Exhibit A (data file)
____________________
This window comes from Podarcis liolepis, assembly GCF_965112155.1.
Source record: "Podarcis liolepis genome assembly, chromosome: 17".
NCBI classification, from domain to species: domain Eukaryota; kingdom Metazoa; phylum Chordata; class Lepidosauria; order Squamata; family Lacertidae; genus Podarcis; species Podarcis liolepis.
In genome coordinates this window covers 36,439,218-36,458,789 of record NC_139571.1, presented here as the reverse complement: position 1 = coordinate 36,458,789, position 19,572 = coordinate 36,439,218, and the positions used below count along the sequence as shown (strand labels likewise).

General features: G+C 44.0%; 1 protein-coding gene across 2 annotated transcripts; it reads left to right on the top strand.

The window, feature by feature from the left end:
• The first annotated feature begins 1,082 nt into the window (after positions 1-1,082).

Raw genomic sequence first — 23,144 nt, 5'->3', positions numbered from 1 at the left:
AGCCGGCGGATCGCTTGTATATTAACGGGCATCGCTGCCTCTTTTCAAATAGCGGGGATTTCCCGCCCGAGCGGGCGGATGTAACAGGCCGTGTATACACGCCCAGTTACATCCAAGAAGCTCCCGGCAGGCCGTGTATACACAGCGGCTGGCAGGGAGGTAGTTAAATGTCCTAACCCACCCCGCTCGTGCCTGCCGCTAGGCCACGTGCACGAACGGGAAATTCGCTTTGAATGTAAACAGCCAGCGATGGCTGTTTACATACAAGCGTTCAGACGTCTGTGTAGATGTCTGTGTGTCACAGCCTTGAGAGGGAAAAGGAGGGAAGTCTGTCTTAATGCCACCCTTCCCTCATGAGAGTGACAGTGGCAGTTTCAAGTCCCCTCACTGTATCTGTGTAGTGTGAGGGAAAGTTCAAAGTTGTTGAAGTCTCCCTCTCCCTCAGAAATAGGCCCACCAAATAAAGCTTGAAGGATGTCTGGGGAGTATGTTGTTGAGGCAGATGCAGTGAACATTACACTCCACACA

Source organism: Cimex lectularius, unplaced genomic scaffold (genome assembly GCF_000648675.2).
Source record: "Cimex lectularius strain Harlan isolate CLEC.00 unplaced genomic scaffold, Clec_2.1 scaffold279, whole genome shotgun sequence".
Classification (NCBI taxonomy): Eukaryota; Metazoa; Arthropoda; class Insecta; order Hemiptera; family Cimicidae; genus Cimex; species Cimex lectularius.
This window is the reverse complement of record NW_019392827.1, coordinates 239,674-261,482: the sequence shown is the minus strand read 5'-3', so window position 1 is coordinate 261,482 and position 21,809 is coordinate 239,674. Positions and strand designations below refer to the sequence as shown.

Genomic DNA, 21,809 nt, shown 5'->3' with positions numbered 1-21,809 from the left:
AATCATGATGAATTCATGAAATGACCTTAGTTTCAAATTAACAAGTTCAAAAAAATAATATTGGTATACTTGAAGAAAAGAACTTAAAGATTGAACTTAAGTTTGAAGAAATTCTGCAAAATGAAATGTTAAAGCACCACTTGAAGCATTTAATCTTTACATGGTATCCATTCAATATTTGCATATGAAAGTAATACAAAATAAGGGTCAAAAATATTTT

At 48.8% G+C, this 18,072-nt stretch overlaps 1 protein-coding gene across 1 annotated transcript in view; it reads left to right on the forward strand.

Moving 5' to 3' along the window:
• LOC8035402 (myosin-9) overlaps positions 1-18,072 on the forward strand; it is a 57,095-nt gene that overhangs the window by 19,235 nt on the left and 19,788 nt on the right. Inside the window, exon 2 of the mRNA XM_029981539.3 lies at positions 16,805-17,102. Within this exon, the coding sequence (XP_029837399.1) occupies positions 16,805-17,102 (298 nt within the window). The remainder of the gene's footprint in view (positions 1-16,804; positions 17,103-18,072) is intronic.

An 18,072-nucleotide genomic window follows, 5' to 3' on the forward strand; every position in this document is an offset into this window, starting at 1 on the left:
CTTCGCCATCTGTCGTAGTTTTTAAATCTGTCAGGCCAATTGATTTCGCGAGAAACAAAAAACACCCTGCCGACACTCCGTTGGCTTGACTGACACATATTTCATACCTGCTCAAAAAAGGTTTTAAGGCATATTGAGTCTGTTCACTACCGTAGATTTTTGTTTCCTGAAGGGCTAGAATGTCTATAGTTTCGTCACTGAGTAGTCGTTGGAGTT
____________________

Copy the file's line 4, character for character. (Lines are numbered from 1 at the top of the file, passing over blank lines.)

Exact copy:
In genome coordinates this window covers 36,439,218-36,458,789 of record NC_139571.1, presented here as the reverse complement: position 1 = coordinate 36,458,789, position 19,572 = coordinate 36,439,218, and the positions used below count along the sequence as shown (strand labels likewise).